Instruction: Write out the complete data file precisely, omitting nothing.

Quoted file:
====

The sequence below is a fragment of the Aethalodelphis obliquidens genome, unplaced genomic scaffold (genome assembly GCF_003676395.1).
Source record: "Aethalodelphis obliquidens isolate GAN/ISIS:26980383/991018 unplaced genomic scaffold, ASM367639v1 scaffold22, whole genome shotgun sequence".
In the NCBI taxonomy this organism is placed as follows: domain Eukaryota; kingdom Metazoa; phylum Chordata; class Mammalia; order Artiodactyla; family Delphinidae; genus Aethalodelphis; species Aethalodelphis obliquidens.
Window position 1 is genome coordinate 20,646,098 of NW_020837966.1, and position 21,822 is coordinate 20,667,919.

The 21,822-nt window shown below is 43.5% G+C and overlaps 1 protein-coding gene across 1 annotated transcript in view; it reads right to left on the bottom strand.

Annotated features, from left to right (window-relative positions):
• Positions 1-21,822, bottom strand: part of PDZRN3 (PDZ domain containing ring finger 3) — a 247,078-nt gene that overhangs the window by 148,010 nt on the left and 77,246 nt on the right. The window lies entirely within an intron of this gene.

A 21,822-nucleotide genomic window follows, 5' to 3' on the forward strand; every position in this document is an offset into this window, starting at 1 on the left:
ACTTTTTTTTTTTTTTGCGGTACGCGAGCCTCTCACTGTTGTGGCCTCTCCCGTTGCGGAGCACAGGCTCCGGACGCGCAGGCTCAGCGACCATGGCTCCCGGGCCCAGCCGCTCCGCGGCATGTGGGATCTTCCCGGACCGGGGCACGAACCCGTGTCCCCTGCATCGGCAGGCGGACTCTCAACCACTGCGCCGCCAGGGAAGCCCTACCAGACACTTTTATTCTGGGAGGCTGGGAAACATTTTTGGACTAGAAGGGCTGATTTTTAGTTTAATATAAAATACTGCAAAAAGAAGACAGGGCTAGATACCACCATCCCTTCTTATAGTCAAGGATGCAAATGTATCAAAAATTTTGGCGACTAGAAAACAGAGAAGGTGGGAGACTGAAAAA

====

The sequence below is a fragment of the Aethalodelphis obliquidens genome, unplaced genomic scaffold (genome assembly GCF_003676395.1).
Source record: "Aethalodelphis obliquidens isolate GAN/ISIS:26980383/991018 unplaced genomic scaffold, ASM367639v1 scaffold22, whole genome shotgun sequence".
In the NCBI taxonomy this organism is placed as follows: domain Eukaryota; kingdom Metazoa; phylum Chordata; class Mammalia; order Artiodactyla; family Delphinidae; genus Aethalodelphis; species Aethalodelphis obliquidens.
Window position 1 is genome coordinate 20,646,098 of NW_020837966.1, and position 21,822 is coordinate 20,667,919.

The 21,822-nt window shown below is 43.5% G+C and overlaps 1 protein-coding gene across 1 annotated transcript in view; it reads right to left on the bottom strand.

Annotated features, from left to right (window-relative positions):
• Positions 1-21,822, bottom strand: part of PDZRN3 (PDZ domain containing ring finger 3) — a 247,078-nt gene that overhangs the window by 148,010 nt on the left and 77,246 nt on the right. The window lies entirely within an intron of this gene.

A 21,822-nucleotide genomic window follows, 5' to 3' on the forward strand; every position in this document is an offset into this window, starting at 1 on the left:
ACTTTTTTTTTTTTTTGCGGTACGCGAGCCTCTCACTGTTGTGGCCTCTCCCGTTGCGGAGCACAGGCTCCGGACGCGCAGGCTCAGCGACCATGGCTCCCGGGCCCAGCCGCTCCGCGGCATGTGGGATCTTCCCGGACCGGGGCACGAACCCGTGTCCCCTGCATCGGCAGGCGGACTCTCAACCACTGCGCCGCCAGGGAAGCCCTACCAGACACTTTTATTCTGGGAGGCTGGGAAACATTTTTGGACTAGAAGGGCTGATTTTTAGTTTAATATAAAATACTGCAAAAAGAAGACAGGGCTAGATACCACCATCCCTTCTTATAGTCAAGGATGCAAATGTATCAAAAATTTTGGCGACTAGAAAACAGAGAAGGTGGGAGACTGAAAAA